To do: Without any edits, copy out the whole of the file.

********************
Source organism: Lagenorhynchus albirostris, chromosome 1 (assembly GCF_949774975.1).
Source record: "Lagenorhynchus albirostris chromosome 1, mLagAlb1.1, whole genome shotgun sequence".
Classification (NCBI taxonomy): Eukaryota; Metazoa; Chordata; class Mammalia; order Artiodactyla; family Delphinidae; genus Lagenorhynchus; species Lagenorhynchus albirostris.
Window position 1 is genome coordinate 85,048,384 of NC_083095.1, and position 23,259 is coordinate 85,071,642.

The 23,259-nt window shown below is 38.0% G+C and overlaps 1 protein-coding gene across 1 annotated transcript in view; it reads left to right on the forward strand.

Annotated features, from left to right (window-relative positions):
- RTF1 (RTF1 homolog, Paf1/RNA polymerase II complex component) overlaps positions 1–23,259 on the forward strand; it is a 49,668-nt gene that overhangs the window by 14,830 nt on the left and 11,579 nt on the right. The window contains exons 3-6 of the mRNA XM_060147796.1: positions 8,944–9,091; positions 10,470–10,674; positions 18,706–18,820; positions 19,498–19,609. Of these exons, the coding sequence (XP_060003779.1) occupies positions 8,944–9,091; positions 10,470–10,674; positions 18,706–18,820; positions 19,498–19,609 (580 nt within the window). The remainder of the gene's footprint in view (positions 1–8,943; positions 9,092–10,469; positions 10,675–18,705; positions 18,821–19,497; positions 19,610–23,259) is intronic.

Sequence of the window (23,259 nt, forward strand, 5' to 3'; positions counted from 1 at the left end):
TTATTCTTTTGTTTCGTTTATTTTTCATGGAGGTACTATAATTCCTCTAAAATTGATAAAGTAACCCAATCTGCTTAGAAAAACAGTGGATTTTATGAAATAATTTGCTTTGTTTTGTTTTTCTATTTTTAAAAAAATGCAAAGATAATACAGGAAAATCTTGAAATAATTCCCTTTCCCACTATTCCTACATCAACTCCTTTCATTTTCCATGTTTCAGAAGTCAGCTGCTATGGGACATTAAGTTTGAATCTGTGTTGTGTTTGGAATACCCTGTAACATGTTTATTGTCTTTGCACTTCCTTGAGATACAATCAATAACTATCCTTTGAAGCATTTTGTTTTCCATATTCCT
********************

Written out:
Source organism: Lagenorhynchus albirostris, chromosome 1 (assembly GCF_949774975.1).
Source record: "Lagenorhynchus albirostris chromosome 1, mLagAlb1.1, whole genome shotgun sequence".
Classification (NCBI taxonomy): Eukaryota; Metazoa; Chordata; class Mammalia; order Artiodactyla; family Delphinidae; genus Lagenorhynchus; species Lagenorhynchus albirostris.
Window position 1 is genome coordinate 85,048,384 of NC_083095.1, and position 23,259 is coordinate 85,071,642.

The 23,259-nt window shown below is 38.0% G+C and overlaps 1 protein-coding gene across 1 annotated transcript in view; it reads left to right on the forward strand.

Annotated features, from left to right (window-relative positions):
- RTF1 (RTF1 homolog, Paf1/RNA polymerase II complex component) overlaps positions 1–23,259 on the forward strand; it is a 49,668-nt gene that overhangs the window by 14,830 nt on the left and 11,579 nt on the right. The window contains exons 3-6 of the mRNA XM_060147796.1: positions 8,944–9,091; positions 10,470–10,674; positions 18,706–18,820; positions 19,498–19,609. Of these exons, the coding sequence (XP_060003779.1) occupies positions 8,944–9,091; positions 10,470–10,674; positions 18,706–18,820; positions 19,498–19,609 (580 nt within the window). The remainder of the gene's footprint in view (positions 1–8,943; positions 9,092–10,469; positions 10,675–18,705; positions 18,821–19,497; positions 19,610–23,259) is intronic.

Sequence of the window (23,259 nt, forward strand, 5' to 3'; positions counted from 1 at the left end):
TTATTCTTTTGTTTCGTTTATTTTTCATGGAGGTACTATAATTCCTCTAAAATTGATAAAGTAACCCAATCTGCTTAGAAAAACAGTGGATTTTATGAAATAATTTGCTTTGTTTTGTTTTTCTATTTTTAAAAAAATGCAAAGATAATACAGGAAAATCTTGAAATAATTCCCTTTCCCACTATTCCTACATCAACTCCTTTCATTTTCCATGTTTCAGAAGTCAGCTGCTATGGGACATTAAGTTTGAATCTGTGTTGTGTTTGGAATACCCTGTAACATGTTTATTGTCTTTGCACTTCCTTGAGATACAATCAATAACTATCCTTTGAAGCATTTTGTTTTCCATATTCCT